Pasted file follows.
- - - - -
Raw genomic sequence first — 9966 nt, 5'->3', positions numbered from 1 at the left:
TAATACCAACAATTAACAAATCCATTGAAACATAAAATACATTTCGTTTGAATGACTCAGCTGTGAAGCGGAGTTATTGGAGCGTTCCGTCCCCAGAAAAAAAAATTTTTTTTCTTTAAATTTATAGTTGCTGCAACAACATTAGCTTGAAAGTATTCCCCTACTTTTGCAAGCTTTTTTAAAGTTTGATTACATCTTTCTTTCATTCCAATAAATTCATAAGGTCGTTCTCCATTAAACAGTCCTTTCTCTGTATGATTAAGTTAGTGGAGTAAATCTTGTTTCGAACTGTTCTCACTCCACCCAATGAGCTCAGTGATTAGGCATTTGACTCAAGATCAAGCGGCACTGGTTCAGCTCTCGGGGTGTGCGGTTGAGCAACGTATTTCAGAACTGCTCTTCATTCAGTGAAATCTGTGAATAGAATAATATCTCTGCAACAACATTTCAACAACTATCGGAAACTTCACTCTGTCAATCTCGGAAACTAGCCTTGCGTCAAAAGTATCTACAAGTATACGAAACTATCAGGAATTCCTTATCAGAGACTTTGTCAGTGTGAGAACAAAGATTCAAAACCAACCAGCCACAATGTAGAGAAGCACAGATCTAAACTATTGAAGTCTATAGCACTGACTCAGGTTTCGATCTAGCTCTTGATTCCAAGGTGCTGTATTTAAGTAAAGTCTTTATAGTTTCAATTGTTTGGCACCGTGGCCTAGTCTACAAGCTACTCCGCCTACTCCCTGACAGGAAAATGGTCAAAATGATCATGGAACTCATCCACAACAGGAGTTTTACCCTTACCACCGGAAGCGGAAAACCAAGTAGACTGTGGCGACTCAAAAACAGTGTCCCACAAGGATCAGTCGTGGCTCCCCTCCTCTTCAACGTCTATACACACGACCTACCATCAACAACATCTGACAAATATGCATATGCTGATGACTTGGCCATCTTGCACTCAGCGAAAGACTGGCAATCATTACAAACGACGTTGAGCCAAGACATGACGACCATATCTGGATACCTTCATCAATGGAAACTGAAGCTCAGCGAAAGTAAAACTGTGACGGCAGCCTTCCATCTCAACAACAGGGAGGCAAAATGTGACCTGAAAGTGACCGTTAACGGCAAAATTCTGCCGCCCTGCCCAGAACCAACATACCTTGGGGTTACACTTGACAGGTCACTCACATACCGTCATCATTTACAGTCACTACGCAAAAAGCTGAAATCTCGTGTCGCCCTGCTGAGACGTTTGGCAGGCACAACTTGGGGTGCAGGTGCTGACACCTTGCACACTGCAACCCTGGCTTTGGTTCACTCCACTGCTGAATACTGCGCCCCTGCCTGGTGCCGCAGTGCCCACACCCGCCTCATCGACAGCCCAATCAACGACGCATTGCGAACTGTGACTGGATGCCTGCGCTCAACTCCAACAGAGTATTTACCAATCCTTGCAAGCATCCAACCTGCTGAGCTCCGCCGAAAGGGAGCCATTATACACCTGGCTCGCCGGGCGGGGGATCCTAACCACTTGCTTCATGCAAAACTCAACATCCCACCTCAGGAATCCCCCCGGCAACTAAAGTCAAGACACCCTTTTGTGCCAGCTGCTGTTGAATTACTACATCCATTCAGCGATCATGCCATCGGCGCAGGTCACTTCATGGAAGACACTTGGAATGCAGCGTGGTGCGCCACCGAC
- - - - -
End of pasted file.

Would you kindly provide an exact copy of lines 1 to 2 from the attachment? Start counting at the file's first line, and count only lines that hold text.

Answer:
Raw genomic sequence first — 9966 nt, 5'->3', positions numbered from 1 at the left:
TAATACCAACAATTAACAAATCCATTGAAACATAAAATACATTTCGTTTGAATGACTCAGCTGTGAAGCGGAGTTATTGGAGCGTTCCGTCCCCAGAAAAAAAAATTTTTTTTCTTTAAATTTATAGTTGCTGCAACAACATTAGCTTGAAAGTATTCCCCTACTTTTGCAAGCTTTTTTAAAGTTTGATTACATCTTTCTTTCATTCCAATAAATTCATAAGGTCGTTCTCCATTAAACAGTCCTTTCTCTGTATGATTAAGTTAGTGGAGTAAATCTTGTTTCGAACTGTTCTCACTCCACCCAATGAGCTCAGTGATTAGGCATTTGACTCAAGATCAAGCGGCACTGGTTCAGCTCTCGGGGTGTGCGGTTGAGCAACGTATTTCAGAACTGCTCTTCATTCAGTGAAATCTGTGAATAGAATAATATCTCTGCAACAACATTTCAACAACTATCGGAAACTTCACTCTGTCAATCTCGGAAACTAGCCTTGCGTCAAAAGTATCTACAAGTATACGAAACTATCAGGAATTCCTTATCAGAGACTTTGTCAGTGTGAGAACAAAGATTCAAAACCAACCAGCCACAATGTAGAGAAGCACAGATCTAAACTATTGAAGTCTATAGCACTGACTCAGGTTTCGATCTAGCTCTTGATTCCAAGGTGCTGTATTTAAGTAAAGTCTTTATAGTTTCAATTGTTTGGCACCGTGGCCTAGTCTACAAGCTACTCCGCCTACTCCCTGACAGGAAAATGGTCAAAATGATCATGGAACTCATCCACAACAGGAGTTTTACCCTTACCACCGGAAGCGGAAAACCAAGTAGACTGTGGCGACTCAAAAACAGTGTCCCACAAGGATCAGTCGTGGCTCCCCTCCTCTTCAACGTCTATACACACGACCTACCATCAACAACATCTGACAAATATGCATATGCTGATGACTTGGCCATCTTGCACTCAGCGAAAGACTGGCAATCATTACAAACGACGTTGAGCCAAGACATGACGACCATATCTGGATACCTTCATCAATGGAAACTGAAGCTCAGCGAAAGTAAAACTGTGACGGCAGCCTTCCATCTCAACAACAGGGAGGCAAAATGTGACCTGAAAGTGACCGTTAACGGCAAAATTCTGCCGCCCTGCCCAGAACCAACATACCTTGGGGTTACACTTGACAGGTCACTCACATACCGTCATCATTTACAGTCACTACGCAAAAAGCTGAAATCTCGTGTCGCCCTGCTGAGACGTTTGGCAGGCACAACTTGGGGTGCAGGTGCTGACACCTTGCACACTGCAACCCTGGCTTTGGTTCACTCCACTGCTGAATACTGCGCCCCTGCCTGGTGCCGCAGTGCCCACACCCGCCTCATCGACAGCCCAATCAACGACGCATTGCGAACTGTGACTGGATGCCTGCGCTCAACTCCAACAGAGTATTTACCAATCCTTGCAAGCATCCAACCTGCTGAGCTCCGCCGAAAGGGAGCCATTATACACCTGGCTCGCCGGGCGGGGGATCCTAACCACTTGCTTCATGCAAAACTCAACATCCCACCTCAGGAATCCCCCCGGCAACTAAAGTCAAGACACCCTTTTGTGCCAGCTGCTGTTGAATTACTACATCCATTCAGCGATCATGCCATCGGCGCAGGTCACTTCATGGAAGACACTTGGAATGCAGCGTGGTGCGCCACCGAC